2. I find the comfort and packability of my HMG 3400 southwest way more comfortable than the Osprey Ather 70 that i started with. breathability of the osprey is better, but the HMG feels much less bulky and i can pack way more into the bag. that said, your back is going to sweat with either. On the long flat stretches i release my shoulder straps some to give distance and vent, this works great! HMG has the best and most comfortable waist belt and allows me to loosen shoulder strap without penalty. I feel the closer the pack the more you become one with, as opposed to accessory hanging off you.

    • Yes – I’ve tried on a couple of Ospreys in the store and they feel rigid, unbalanced and unnatural compared to a more compact internal frame like the HMG. With the trampoline designs, I feel like you pay a high price in wearability in return for a modest gain in ventilation.

  3. I have an Osprey Atmos AG 50. I can’t quantify these observations, but in the summer, hiking with a tshirt, my back “feels” more comfortable, and my shirt “seems” to be drier. When I am wearing a shell, I certainly notice that my shell seems to be able to breathe more effectively without the pack right up against my back. I have not noticed that I feel off balance wearing it, but my loads in the pack rarely exceed 25 pounds. It wouldn’t be my first choice for climbing or mountaineering, though, because of the potential for this to happen.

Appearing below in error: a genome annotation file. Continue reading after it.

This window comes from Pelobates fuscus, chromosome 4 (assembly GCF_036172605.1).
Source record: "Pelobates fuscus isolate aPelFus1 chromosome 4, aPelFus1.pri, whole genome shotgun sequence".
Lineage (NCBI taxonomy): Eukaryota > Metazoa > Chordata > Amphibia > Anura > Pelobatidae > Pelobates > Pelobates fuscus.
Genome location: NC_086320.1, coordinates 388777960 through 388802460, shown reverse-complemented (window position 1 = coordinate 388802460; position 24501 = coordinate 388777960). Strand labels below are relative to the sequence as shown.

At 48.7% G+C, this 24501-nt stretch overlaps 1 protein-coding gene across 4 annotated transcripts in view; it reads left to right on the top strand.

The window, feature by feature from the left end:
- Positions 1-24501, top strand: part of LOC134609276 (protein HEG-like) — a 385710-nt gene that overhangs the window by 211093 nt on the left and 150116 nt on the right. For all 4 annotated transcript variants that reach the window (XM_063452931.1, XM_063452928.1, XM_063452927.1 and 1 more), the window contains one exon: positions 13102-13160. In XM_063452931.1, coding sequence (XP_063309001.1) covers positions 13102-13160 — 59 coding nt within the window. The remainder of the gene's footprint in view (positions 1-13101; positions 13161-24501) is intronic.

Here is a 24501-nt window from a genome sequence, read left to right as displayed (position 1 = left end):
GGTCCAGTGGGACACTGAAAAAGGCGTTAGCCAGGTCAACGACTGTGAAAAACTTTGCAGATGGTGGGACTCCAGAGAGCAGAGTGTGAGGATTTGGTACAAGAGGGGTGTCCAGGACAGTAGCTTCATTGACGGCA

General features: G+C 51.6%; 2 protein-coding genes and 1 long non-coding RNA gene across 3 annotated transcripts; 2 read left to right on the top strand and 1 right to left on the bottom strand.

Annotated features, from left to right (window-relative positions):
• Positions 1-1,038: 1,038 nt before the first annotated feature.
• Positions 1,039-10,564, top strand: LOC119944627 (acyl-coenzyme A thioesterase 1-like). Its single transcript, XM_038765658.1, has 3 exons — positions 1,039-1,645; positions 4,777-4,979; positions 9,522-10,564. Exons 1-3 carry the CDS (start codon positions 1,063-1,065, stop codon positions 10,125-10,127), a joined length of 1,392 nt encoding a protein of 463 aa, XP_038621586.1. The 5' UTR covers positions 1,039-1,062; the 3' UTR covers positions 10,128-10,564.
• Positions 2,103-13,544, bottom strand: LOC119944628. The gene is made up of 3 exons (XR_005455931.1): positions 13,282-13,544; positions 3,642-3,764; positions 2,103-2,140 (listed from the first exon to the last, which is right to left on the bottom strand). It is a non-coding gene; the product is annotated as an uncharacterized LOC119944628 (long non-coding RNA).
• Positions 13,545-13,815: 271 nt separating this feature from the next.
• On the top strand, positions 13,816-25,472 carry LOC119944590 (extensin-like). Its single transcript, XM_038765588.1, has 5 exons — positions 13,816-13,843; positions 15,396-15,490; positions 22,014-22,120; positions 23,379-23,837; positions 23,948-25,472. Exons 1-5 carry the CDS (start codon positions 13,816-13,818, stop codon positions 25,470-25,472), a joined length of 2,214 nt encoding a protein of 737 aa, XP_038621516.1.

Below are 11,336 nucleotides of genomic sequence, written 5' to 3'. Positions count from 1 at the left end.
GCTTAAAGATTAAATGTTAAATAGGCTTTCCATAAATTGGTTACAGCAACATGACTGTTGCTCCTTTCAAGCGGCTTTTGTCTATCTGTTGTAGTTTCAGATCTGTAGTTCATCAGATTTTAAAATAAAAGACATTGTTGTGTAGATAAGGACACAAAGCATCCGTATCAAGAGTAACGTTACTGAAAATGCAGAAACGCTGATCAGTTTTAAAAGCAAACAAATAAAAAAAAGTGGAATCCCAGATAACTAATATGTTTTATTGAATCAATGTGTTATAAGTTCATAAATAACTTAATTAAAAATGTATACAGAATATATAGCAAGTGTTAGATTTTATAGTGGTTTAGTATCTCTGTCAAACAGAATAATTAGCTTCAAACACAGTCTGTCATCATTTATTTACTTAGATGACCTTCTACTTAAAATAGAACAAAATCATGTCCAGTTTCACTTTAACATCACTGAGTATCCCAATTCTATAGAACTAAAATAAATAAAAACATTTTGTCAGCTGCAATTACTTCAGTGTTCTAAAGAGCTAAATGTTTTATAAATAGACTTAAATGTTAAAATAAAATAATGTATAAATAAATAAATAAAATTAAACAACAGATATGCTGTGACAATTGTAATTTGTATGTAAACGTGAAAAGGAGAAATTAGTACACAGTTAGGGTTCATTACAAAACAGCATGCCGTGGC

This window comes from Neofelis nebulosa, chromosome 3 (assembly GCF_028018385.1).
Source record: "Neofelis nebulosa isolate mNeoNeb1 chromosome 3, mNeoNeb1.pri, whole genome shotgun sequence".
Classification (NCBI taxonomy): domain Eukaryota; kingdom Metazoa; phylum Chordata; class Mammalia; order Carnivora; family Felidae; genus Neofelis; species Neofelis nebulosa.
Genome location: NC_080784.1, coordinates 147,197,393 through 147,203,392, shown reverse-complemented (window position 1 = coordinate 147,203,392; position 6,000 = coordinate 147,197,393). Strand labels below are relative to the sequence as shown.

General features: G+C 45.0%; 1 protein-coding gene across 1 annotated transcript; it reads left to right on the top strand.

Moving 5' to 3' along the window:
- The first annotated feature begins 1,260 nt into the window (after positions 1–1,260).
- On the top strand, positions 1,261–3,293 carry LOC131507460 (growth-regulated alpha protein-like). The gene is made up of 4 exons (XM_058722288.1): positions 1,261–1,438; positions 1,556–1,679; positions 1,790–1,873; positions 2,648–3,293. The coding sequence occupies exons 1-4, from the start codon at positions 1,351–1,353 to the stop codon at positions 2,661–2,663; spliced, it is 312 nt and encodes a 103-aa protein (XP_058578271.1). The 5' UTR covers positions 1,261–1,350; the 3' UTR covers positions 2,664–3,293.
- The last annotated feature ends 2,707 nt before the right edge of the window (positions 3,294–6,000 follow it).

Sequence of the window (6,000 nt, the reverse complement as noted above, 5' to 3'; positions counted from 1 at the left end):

4. I bought the Thunder Exped, largely based on your review, and find that the large gap between the shoulder pad and the hip belt allows for good ventilation without pushing the load too far out from the body. The pack is pretty much a straight cylinder, very easy to load. My main trip last year was to Philmont, New Mexico, and my back never felt sweatier than the rest of my body.

  5. I don’t really rationalize ventilated backpacks these days, in part thanks to your website. My first large backpack purchase was an Osprey Aether 60, and when it’s loaded you don’t really notice the sweat savings and it does put me off-balance if I step wrong. My two newest packs, both for day hiking and backpacking are not ventilated.

    I would add that my large day pack I’ve been using for 7 years, Millet Elevation 40, is ventilated with a really curved framesheet. I think there could be an advantage using a ventilated day pack for big hikes, since you probably won’t have enough weight to throw off your balance. But I don’t think I’ll ever buy a ventilated pack again for backpacking.

  6. Wait a minute, did the Deuter research indicate that the “25%” referred to total body perspiration, or just on the area of your back that contacts the pack? I find the former to be extremely unlikely, you simply don’t lose that much heat through your back, irrespective of covering.